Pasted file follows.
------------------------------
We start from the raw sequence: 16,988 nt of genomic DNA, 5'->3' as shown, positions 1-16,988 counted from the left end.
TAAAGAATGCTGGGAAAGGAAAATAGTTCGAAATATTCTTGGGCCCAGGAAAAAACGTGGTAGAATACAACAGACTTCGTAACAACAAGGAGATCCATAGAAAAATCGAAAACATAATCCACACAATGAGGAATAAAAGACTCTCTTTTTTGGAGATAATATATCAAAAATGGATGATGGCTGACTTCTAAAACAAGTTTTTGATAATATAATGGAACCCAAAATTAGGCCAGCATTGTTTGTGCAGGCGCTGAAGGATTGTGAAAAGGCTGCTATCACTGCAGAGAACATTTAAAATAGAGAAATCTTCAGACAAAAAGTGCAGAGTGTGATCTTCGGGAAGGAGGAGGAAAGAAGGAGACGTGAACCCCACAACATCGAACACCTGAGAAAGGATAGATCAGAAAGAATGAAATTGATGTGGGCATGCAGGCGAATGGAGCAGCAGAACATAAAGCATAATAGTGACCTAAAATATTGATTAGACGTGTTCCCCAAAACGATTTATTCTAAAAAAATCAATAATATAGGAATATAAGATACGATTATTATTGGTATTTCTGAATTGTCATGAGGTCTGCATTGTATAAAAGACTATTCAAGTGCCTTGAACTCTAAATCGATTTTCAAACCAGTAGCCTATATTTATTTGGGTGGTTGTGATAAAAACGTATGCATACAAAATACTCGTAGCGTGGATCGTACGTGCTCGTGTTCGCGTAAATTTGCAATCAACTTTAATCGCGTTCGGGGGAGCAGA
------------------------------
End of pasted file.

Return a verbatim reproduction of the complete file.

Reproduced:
We start from the raw sequence: 16,988 nt of genomic DNA, 5'->3' as shown, positions 1-16,988 counted from the left end.
TAAAGAATGCTGGGAAAGGAAAATAGTTCGAAATATTCTTGGGCCCAGGAAAAAACGTGGTAGAATACAACAGACTTCGTAACAACAAGGAGATCCATAGAAAAATCGAAAACATAATCCACACAATGAGGAATAAAAGACTCTCTTTTTTGGAGATAATATATCAAAAATGGATGATGGCTGACTTCTAAAACAAGTTTTTGATAATATAATGGAACCCAAAATTAGGCCAGCATTGTTTGTGCAGGCGCTGAAGGATTGTGAAAAGGCTGCTATCACTGCAGAGAACATTTAAAATAGAGAAATCTTCAGACAAAAAGTGCAGAGTGTGATCTTCGGGAAGGAGGAGGAAAGAAGGAGACGTGAACCCCACAACATCGAACACCTGAGAAAGGATAGATCAGAAAGAATGAAATTGATGTGGGCATGCAGGCGAATGGAGCAGCAGAACATAAAGCATAATAGTGACCTAAAATATTGATTAGACGTGTTCCCCAAAACGATTTATTCTAAAAAAATCAATAATATAGGAATATAAGATACGATTATTATTGGTATTTCTGAATTGTCATGAGGTCTGCATTGTATAAAAGACTATTCAAGTGCCTTGAACTCTAAATCGATTTTCAAACCAGTAGCCTATATTTATTTGGGTGGTTGTGATAAAAACGTATGCATACAAAATACTCGTAGCGTGGATCGTACGTGCTCGTGTTCGCGTAAATTTGCAATCAACTTTAATCGCGTTCGGGGGAGCAGA